The reason for this insistence is that “since” might be ambiguous, since it can have either a time sense or a causal sense. But there are only a few instances where “since” may truly be ambiguous (“Since you came over, I feel better” — does “since” here mean “because” or “from the time that”?); in fact, most sentences containing “since” have enough context to make the meaning clear.
Bottom line: If you think a sentence containing “since” might be misunderstood or cause a reader to stumble, recast it to ensure clarity. Otherwise, use “since” to mean “because” wherever you like.
Most of the editors I know these days do the vast majority of their work electronically. But as I was looking through the Sunday advertising inserts — it’s back-to-school time and the ads were full of supplies — I realized that many editors I know have a fondness bordering on obsession for notebooks, pens, clips, sticky notes, index cards and the like.
Instead of awaiting fashion catalogs in the mail, we get giddy when the latest Levenger catalog arrives (no, I don’t get paid for mentioning it). We stroll the aisles of the big-box stores looking not at clothes or TVs, but at rows of writing implements and blank pages to use them on. We still send paper cards and mail letters on real stationery from time to time.
I could speculate that because so much work now is on-screen, the permanence and physicality of pen and paper has a stronger pull.
But I’m betting that those of us who love office supplies and paper now were children who loved going back school, because it meant we got pristine notebooks and brand-new pens, fresh boxes of crayons and unsharpened pencils, and unsullied binders and bags to organize them all in.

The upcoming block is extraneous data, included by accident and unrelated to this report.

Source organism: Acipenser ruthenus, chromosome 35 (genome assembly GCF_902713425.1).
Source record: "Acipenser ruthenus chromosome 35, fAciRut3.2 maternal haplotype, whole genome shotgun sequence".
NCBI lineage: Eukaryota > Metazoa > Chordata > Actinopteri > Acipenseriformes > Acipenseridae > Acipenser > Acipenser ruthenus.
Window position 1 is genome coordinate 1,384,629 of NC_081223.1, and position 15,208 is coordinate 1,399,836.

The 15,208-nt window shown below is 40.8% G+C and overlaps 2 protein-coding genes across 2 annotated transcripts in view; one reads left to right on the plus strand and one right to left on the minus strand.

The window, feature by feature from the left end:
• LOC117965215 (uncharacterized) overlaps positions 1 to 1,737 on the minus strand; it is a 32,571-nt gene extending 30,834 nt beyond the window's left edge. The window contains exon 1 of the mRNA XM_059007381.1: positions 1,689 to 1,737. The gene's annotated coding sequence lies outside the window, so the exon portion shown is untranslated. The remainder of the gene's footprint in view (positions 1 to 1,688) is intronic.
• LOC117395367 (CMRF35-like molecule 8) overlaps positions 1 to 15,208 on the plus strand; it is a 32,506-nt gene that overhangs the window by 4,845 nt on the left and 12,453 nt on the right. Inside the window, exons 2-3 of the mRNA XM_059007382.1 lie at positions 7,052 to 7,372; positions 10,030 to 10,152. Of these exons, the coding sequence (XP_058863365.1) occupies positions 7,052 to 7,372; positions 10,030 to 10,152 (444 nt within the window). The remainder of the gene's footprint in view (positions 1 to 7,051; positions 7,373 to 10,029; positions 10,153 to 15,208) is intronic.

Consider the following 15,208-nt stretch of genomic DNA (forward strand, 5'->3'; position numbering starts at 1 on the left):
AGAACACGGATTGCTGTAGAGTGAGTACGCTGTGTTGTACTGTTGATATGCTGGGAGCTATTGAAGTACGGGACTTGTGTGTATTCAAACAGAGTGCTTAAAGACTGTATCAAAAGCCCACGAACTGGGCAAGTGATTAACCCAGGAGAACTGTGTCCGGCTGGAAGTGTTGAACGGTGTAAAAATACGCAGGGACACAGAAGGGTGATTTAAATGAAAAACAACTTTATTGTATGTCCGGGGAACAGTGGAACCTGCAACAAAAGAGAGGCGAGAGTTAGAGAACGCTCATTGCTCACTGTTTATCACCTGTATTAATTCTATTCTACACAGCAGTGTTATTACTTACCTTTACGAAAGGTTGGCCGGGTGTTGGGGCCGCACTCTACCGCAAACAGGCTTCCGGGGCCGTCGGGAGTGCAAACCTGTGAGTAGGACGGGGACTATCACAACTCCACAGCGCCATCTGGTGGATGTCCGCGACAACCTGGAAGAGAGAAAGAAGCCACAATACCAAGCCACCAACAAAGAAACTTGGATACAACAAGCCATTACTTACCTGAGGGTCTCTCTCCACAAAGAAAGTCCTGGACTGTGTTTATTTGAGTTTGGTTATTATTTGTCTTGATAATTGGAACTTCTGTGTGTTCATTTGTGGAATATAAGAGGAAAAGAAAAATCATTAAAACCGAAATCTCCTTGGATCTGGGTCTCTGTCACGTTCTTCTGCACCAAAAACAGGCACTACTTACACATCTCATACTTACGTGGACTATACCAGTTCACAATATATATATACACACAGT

And I’m betting at least some of us are picking up a few things from the back-to-school section this month — you can never have too many notebooks.
Speaking of bring / brought / brought, people often get confused about when to use “bring” and when to use “take.” Some people use the two words interchangeably, but they aren’t interchangeable, or they aren’t if you are trying to communicate clearly.
“Bring” vs. “take” is easier to understand if it’s compared with “come” and “go,” because both pairs are distinguished by viewpoint.
“Come” and “bring” are both used when movement is “toward”:
Harry is coming at 8 tonight. He is bringing Hermione and Ron to meet us.
(The speaker is, or will be, where Harry is arriving.)
“Go” and “take” are both used when movement is “away” or elsewhere:
Harry is going to Hogsmeade. He is taking Hermione and Ron.
(The speaker is not, or will not be, where Harry is arriving.)
As a child, I hated the answer “Because” when I asked the question “Why?” It’s a non-answer answer that imparts no information and implies that the matter is closed.
As an adult, I teach editing and writing, and work individually with students who need help in both. They have lots of questions — good questions — about why English is the way it is. And, unfortunately, the simple answer to many of those questions is “Because.” (In fact, many of the questions have complicated answers based on when words entered English, where they came from and when their forms were standardized, but those answers don’t fit neatly in a sentence or two, so I’m left with a choice between 10 minutes of explaining or “Because.”)